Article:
Tim Hopgood’s illustrations are soft and colourful, with lots of attention given to the light and water and the drifting clouds.

A dreamy story, and a beautiful interpretation of the original lyrics.

 

Thanks to Oxford University Press for my gifted copy of Moon River. Opinions my own.

Picture Book Reviews · Picture Books

Review: Alice In Wonderland – A Puzzle Adventure by Aleksandra Artymowska.

Review: Alice In Wonderland – A Puzzle Adventure by Aleksandra Artymowska.

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Fall down the rabbit hole and puzzle your way through Wonderland. This beautiful volume presents Wonderland as it has never been seen before. Familiar characters and settings remain, but instead of telling the story it is up to the ready to work through the puzzles and on to the next page.

From counting games to mazes, spotting challenges to pairing games, there is something for everyone. Some of the puzzles are more difficult than others, which ensures that everyone solves something and feels rewarded. Details from the book are cleverly incorporated into the game: finding a key to escape the rabbit hole, spotting a lizard inside the White Rabbit’s house, and spotting the differences between Tweedledum and Tweedledee are among many examples. Part of the delight is in recognising favourite scenes from the story.

Put this on a coffee table or in a book corner and it is bound to be poured over.

img_9790Aleksandra Artymowska has previously constructed puzzle adventures based on the work of Jules Verne, and her experience shows. The pages draw the reader in and maintain their attention, with additional mini-tasks to keep everyone going even when the main puzzle is proving hard.

Minimalist, modern characters are contrasted with a wealth of pattern and detail. The important parts of the illustration – the puzzle – draw the eye while the backgrounds are clean and simple. This ensures the focus remains on the important details, but it also creates a unique and attractive style.

This has proved a big hit in my household, both with Wonderland devotees and people who can’t rest until they figure out the answer. It is a perfect gift for fans of Alice In Wonderland. It is also one of those books which attracts anyone who sees the cover.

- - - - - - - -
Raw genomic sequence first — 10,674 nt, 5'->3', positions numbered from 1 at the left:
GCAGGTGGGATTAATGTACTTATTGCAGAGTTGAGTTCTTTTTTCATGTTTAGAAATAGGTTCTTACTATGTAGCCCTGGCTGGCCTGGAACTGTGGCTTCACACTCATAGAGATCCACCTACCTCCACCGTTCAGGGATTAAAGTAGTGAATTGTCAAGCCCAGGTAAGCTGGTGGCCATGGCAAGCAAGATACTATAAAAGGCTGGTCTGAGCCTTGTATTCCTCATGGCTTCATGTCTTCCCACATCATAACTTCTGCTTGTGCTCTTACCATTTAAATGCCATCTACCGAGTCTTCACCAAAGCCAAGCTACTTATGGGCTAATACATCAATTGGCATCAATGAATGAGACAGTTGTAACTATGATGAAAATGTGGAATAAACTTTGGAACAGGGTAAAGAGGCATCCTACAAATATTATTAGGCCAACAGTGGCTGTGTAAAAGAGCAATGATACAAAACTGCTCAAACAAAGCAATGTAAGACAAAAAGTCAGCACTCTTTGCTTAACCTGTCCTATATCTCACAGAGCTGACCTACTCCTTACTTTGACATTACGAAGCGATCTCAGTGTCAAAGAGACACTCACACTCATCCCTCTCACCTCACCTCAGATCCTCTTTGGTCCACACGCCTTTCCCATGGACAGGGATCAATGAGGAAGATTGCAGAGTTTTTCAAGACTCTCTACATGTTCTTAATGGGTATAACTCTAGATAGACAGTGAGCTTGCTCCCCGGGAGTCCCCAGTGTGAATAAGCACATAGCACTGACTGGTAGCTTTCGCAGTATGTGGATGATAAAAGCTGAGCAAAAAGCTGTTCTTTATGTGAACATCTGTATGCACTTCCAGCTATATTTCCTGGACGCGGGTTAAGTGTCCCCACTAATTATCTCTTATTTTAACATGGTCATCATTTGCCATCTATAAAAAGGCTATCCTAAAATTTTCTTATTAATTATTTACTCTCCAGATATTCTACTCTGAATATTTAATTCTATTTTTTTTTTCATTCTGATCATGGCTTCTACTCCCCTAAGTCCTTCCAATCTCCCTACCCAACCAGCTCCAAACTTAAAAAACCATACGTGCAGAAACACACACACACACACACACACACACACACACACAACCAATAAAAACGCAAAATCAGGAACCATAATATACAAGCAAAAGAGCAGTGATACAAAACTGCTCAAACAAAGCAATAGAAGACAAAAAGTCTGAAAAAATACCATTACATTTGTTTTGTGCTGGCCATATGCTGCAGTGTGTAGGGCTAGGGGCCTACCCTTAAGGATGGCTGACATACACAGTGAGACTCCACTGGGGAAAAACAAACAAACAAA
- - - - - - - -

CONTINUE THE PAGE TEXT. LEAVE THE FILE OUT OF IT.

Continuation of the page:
Thanks to Big Picture Books for my gifted copy of Alice In Wonderland – A Puzzle Adventure. Opinions my own.

Non-Fiction · Picture Book Reviews · Picture Books

Review: Manhattan by Jennifer Thermes.

Review: Manhattan by Jennifer Thermes

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From millions of years ago, when the island was inhabited by wildlife, to the thriving metropolis we know today, this is the story of Manhattan. It’s geography, it’s history and it’s people. With maps to show how the island would have looked and illustrations of the different eras, this beautiful book is the story of one place through time. 

And what a place. Manhattan isn’t somewhere I have visited, but even so I feel I know its streets. Not only from the photo shows of my sister’s visits but from the multitude of films and television programmes which are set in New York. Before reading this, I knew little of its history, but I recognise so many of the best-known locations. 

Manhattan moves through the earliest settlements, to the American Revolution and then to the Grid Plan of 1811 and the great skyscrapers of the 20th Century. Every era is brought to life through the illustrations, which show not only the place but the people who lived there. History is easier to understand when we realise it is about people like us. Relating to another person’s story makes the past more accessible. 

img_9800The maps are so detailed, and it is fascinating to see how the city built over time, and how different areas were joined together as a result of the grid plan and subway and bridges. With double-page spreads covering different topics, this book manages to provide a detailed account of the area’s growth without overwhelming the reader. There is plenty of breathing space to look at the maps and illustrations.